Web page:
November 17, 2023

At a nationwide seminar for lawyers, the Bar Council of India advocated the establishment of the collegium system. It was formed by the Supreme Court of India through a series of rulings, not by Parliamentary legislation or a clause in the Constitution, with the aim of safeguarding the independence of the judiciary.

The majority of decisions about the appointment and transfer of judges to the high courts and the Supreme Court are made by the collegium, a body composed of senior judges. The President appoints judges to the Supreme Court and High Court; however, the collegium system is brought into play prior to the appointment.

Collegium System: About

Under this system, the Chief Justice of India & the four seniormost Supreme Court judges convene to decide on judicial nominations and transfers.

Collegium System: “Three Judges Case”

  • In the case of S.P. Gupta v Union of India, the Supreme Court decided that the CJI’s view was hardly the only nor the decisive factor in judge appointments and transfers. However, the court stressed how important it is to consult a collegium of judges, which includes the CJI while making these judgments. The court held that unless there are special circumstances, such as risks to national security or charges of corruption, the president of India should not depart from the collegium’s recommendations. The collegium system was established.
  • The Supreme Court’s ruling in the Supreme Court Advocates-on-Record Association v. UOI case expanded and clarified the collegium system while upholding the CJI’s primary role in the nomination of judges. The court determined that the executive branch of government should have little decision-making authority and that the CJI’s judgment should be accorded great weight. The collegium method remains the standard for choosing judges in India as a result of this judgment.
  • In the case of Supreme Court Advocates-on-Record Association v UOI, this case was built on the above two cases. The collegium system, which serves as the primary means of selecting judges, was reinforced by the ruling. It considered the opinions of the collegium, which consists of the CJI and many other senior judges while making decisions. It was essential in improving India’s collegium framework and establishing rules for judge selection and rotation.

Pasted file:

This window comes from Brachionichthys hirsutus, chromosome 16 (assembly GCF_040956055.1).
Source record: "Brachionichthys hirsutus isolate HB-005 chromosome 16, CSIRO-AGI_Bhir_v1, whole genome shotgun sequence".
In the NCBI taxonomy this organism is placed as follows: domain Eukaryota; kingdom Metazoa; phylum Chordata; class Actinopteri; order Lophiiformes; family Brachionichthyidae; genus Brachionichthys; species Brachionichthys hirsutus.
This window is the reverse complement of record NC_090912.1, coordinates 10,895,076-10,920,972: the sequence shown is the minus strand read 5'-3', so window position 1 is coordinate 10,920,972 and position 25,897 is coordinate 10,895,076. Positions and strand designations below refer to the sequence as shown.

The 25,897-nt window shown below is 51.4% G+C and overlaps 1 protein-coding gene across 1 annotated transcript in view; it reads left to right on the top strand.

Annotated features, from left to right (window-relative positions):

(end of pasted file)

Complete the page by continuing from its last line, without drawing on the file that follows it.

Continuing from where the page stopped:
Darkness Behind the Collegium System in India

It was suggested that the National Judicial Appointment Commission take the place of the Collegium due to its deficiencies. These drawbacks and critiques have been addressed and discussed by various RJS coaching institutes from the judiciary exam point of view.

  • No Constitutional validity: There is no mention of the Collegium as a system, body, or word in the Indian constitution. This system, which keeps authority with the judges alone, developed from the decisions and actions of the judiciary (Three-Judges Cases).
  • No Accountableness: Because the collegium appoints judges without holding free and fair elections, the process of choosing judges does not follow a democratic path. There is very little or no accountability to the nation’s citizens.
  • Lacks Transparent Process: The process is opaque. The official selection process is not predetermined. It is not considered a constitutional body; hence it operates without written guidelines or instructions. The judges are not subject to any predetermined qualifications.
  • Increases the Chance of Nepotism: The judicial system has a long history of nepotism, according to observations. Sons and nephews of former judges or senior attorneys have been the preferred candidates for senior judicial positions. As a result, the collegium contributes to the judiciary’s preference for mediocrity and inherited traits above merit.
  • Unable to Fill up the Vacancies: The collegium has not been able to stop the growing number of judicial vacancies and cases.

The court failed to take any action to alter the NJAC statute in a way that would have addressed its concerns and restored its constitutionality after it was overturned. Rather, the court went back to the previous system of appointments based on the Collegium.

The CJI stated that the collegium system may not be the perfect system but it is the best system established by the judiciary. Similarly, the Supreme Court according to various experts in RJS Coaching institute stated that the collegium system is the “law of the land”. The law of the land will not change just because some segments of society voice opposition to the collegium system.

Naturally, the parliament according to the discussions of expert teachers in the RJS Coaching institutes, must have to work toward ensuring the Collegium system’s survival if there isn’t anything that is qualitatively superior to it. Therefore, strong reinforcements of the system should be made according to the need and be rectified as soon as possible for a better functioning of the justice system in India.

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